New Albert Lea resident shares meditative yoga practices

Published 9:00 am Sunday, October 6, 2019

A newcomer to town is no stranger to the meditative yoga practices he has begun sharing with others in Albert Lea.

On Sept. 28, George Favell joined a weekly Saturday yoga class in the basement of Christ Episcopal Church on Fountain Street. Before class began, he played calming music on the piano that completed a large circle of chairs. An arrangement of fall flowers, candles and small carvings marked the center of the circle around which, for just over an hour, participants practiced and learned about a mix of yoga and Taize.

Favell practices Kriya Yoga, what he describes as a set of techniques designed to create an altered state of consciousness that is more focused and more open.

“The end result is a great deal of peace and joy,” he said.

The many Kriya Yoga techniques, some of which require a guru to learn, are a prelude to the Kriya practice, Favell said, which involves consciously revolving energy around the spine. This is one of the greatest insights of yoga, he said: that the state of consciousness, breath and inner energy are all linked.

Favell moved to Albert Lea from California at the end of June to begin his retirement. Before doing so, he reached out to the priest at Christ Episcopal Church via email. That email then went to Clemencia Gujral, who also heard the music director at their church explain more about Favell’s history with Taize, a type of ecumenical meditative worship based around chants and scripture that comes from a monastic community now based in France.

“I love it because it’s so simple,” Favell said.

It does have a Christian background, but does not include any preaching. He said he sees it as a nice way to bring a community of faith — wider than one church body — together.

Gujral invited Favell to the Saturday restorative yoga class she has taught for seven years to share his knowledge of Kriya Yoga and Taize.

“In a small community, I love to expose people to, you know, different things that we don’t have an opportunity to have in town,” Gujral said, speaking specifically of Kriya Yoga.

The time has always had an aspect of meditation to it, Gujral said, and frequently features guests. It is a way to get her class participants to think outside the box, she said.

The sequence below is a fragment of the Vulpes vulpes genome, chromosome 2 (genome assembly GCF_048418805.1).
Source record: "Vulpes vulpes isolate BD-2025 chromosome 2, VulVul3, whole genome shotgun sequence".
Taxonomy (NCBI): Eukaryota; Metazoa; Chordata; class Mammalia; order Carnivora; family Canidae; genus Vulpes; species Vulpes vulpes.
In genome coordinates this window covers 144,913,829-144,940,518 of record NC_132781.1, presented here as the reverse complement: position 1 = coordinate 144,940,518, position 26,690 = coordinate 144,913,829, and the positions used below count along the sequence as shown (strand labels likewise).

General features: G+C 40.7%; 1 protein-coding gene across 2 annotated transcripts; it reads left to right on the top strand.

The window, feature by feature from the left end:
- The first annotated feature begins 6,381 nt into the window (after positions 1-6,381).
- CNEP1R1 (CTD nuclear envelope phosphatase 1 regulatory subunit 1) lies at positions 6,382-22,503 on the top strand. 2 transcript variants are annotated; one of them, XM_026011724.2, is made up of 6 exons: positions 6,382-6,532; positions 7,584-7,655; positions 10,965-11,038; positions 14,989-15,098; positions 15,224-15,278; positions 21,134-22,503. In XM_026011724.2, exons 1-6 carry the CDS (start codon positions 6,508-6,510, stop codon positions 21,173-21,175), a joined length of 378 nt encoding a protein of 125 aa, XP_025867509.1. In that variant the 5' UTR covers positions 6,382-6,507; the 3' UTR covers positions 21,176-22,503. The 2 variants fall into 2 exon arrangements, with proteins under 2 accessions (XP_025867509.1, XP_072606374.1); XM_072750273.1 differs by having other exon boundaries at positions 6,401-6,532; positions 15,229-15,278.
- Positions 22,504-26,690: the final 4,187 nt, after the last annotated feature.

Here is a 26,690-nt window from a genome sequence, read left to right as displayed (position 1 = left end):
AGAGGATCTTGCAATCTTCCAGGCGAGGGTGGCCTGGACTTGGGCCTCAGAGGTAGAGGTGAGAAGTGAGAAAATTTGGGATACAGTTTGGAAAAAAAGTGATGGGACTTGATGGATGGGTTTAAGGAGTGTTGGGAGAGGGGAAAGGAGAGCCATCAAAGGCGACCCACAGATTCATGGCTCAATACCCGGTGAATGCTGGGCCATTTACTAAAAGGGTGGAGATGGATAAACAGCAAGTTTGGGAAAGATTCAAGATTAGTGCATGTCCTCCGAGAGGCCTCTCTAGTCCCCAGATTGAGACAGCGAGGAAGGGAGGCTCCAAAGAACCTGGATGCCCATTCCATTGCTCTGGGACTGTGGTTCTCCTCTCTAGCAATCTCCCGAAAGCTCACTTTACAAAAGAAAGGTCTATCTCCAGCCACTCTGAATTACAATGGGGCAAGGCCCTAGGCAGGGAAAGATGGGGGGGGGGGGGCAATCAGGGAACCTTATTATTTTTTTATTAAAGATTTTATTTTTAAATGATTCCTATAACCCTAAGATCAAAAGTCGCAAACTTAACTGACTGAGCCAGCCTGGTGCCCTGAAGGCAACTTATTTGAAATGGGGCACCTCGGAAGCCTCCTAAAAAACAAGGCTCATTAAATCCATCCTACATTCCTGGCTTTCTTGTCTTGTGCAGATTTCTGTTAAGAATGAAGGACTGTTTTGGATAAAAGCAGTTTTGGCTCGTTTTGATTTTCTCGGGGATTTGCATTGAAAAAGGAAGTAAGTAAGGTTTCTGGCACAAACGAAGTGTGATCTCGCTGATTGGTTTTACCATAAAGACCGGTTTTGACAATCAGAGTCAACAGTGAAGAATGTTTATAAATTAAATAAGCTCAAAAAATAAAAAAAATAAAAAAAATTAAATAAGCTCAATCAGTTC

Favell said he is hoping to eventually move toward offering a Taize service through Christ Episcopal Church if there is enough interest.

But Kriya Yoga is the most important thing he feels he can share, Favell said.

“It’s probably been one of the greatest blessings of my life,” he said.

Favell said he likes the simplicity of Taize, a worship that uses chants and scripture readings in a sort of meditation. Provided

The art of Kriya Yoga

Kriya Yoga is distinct from Hatha Yoga, which is the physical yoga Favell said most people in the west associate with yoga. But the physical postures have one real aim: being able to sit in meditation. And if the body is uncomfortable, that will distract from that meditation.

The Kriya techniques, which include breath control and a tensing and releasing practice called energization, help a person manipulate their own energy in a way that then allows you to sit in silence, Favell said.

“All the Kriya techniques are cooking the meal,” he said, referencing an analogy by the father of Kriya Yoga, Lahiri Mahasay. “… Now, eat the meal.”

Favell gets up early and meditates through Kriya Yoga for about 1 1/2 hours daily, he said. The key is consistency. Meditation is cumulative.

“Today’s meditation builds on yesterday’s meditation,” he said.

Favell, a piano player, compared it to learning an instrument. Sometimes, he said, it can feel like you are beating your head against a wall without getting any better at the skill you are trying to learn. He sees this in his adult piano students.

“But I can hear the difference from week to week when they’re practicing,” he said.

Favell said the same thing is true with a discipline like meditation.

“All of a sudden, we get surprised,” he said. “All of a sudden, we have a breakthrough.”

Favell has been practicing off an on for a long time.

He credited his grandmother for his initial interest in meditation. She was New Age before New Age was a thing, he said, and when she would come over to babysit, she would have books like “Cosmic Consciousness.”

He joined a study group of Edgar Cayce’s Association for Research and Enlightenment. The group was founded to explore different ideas about spirituality, dreams, health and other philosophical topics.

He was 11.

“I must have been considered kind of an odd duck,” he said.

An experience during meditation explained to a fellow group member got him a copy of Paramhansa Yogananda’s “Autobiography of a Yogi.” Favell said he wanted to sign up for the three-year correspondence lessons offered through the Self-Realization Fellowship Yogananda founded. He said he was too young, so they wouldn’t let him sign up alone.

“So, my dad had to sign up with me,” Favell said.

And while yoga’s history grows out of a Hindu “matrix” — “their way of explaining their experience is through a Hindu lens,” Favell said — practicing Hinduism has never been required by Kriya Yoga gurus.

He was a pretty spiritually-minded child, Favell said. He liked church. His lens is through Christianity.

“We’re both touching the divine, but we’re filtering it through our own cultural … matrix,” he said.

About Sarah Kocher

Sarah covers education and arts and culture for the Tribune.

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